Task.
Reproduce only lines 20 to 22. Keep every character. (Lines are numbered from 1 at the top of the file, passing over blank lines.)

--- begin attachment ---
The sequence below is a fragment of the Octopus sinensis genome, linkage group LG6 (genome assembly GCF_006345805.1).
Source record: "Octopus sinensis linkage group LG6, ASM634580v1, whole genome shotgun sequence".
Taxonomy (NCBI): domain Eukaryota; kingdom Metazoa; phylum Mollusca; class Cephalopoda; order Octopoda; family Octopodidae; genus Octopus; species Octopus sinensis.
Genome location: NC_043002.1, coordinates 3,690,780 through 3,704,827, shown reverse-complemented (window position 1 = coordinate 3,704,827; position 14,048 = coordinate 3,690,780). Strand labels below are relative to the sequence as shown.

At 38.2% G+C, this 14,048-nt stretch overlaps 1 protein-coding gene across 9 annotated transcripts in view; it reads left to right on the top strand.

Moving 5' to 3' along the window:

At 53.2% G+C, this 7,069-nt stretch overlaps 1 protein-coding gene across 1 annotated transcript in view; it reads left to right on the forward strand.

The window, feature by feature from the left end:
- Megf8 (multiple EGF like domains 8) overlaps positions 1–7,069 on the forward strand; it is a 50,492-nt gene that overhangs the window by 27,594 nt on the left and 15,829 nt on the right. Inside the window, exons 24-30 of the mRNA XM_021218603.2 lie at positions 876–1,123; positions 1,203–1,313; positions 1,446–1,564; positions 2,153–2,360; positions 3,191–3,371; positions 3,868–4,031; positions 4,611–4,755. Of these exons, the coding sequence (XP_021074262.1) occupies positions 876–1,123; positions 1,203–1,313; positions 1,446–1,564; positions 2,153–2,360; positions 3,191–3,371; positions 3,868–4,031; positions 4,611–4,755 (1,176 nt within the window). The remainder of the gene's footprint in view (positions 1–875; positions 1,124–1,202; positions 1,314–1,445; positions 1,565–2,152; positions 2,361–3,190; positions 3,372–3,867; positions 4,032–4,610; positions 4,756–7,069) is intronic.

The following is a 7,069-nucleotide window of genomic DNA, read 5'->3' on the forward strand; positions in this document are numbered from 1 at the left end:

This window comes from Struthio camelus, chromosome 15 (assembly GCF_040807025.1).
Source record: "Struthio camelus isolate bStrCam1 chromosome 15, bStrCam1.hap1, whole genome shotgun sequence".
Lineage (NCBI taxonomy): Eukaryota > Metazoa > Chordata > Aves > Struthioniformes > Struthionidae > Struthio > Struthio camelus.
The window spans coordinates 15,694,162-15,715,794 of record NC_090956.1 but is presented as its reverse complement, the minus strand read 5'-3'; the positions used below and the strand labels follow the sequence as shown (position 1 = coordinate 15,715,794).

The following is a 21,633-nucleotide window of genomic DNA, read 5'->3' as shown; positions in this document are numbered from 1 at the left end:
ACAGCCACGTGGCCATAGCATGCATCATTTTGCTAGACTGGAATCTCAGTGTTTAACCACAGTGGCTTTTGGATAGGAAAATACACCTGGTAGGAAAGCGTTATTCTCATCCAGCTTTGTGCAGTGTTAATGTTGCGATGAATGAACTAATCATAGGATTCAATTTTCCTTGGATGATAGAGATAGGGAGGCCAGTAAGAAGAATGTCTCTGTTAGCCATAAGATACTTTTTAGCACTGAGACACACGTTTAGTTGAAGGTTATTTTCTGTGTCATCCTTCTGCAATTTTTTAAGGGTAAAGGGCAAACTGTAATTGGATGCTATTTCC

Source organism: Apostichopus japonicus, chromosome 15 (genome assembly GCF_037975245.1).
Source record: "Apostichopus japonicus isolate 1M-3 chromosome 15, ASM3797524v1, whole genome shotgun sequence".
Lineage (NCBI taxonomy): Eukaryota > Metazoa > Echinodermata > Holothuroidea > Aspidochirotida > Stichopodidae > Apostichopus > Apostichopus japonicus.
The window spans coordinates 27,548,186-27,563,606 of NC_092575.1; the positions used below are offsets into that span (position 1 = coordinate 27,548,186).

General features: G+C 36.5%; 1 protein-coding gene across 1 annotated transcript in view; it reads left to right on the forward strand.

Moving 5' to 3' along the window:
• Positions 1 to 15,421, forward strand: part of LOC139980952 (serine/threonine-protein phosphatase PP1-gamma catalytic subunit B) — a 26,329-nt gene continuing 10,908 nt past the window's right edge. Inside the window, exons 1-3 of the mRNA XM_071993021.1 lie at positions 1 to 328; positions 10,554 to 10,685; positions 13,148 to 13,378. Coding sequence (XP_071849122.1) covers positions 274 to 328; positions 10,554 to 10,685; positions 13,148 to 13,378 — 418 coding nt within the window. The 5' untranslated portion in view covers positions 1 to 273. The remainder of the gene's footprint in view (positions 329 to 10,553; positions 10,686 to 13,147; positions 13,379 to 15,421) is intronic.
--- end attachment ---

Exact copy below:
The window spans coordinates 27,548,186-27,563,606 of NC_092575.1; the positions used below are offsets into that span (position 1 = coordinate 27,548,186).

General features: G+C 36.5%; 1 protein-coding gene across 1 annotated transcript in view; it reads left to right on the forward strand.

Moving 5' to 3' along the window: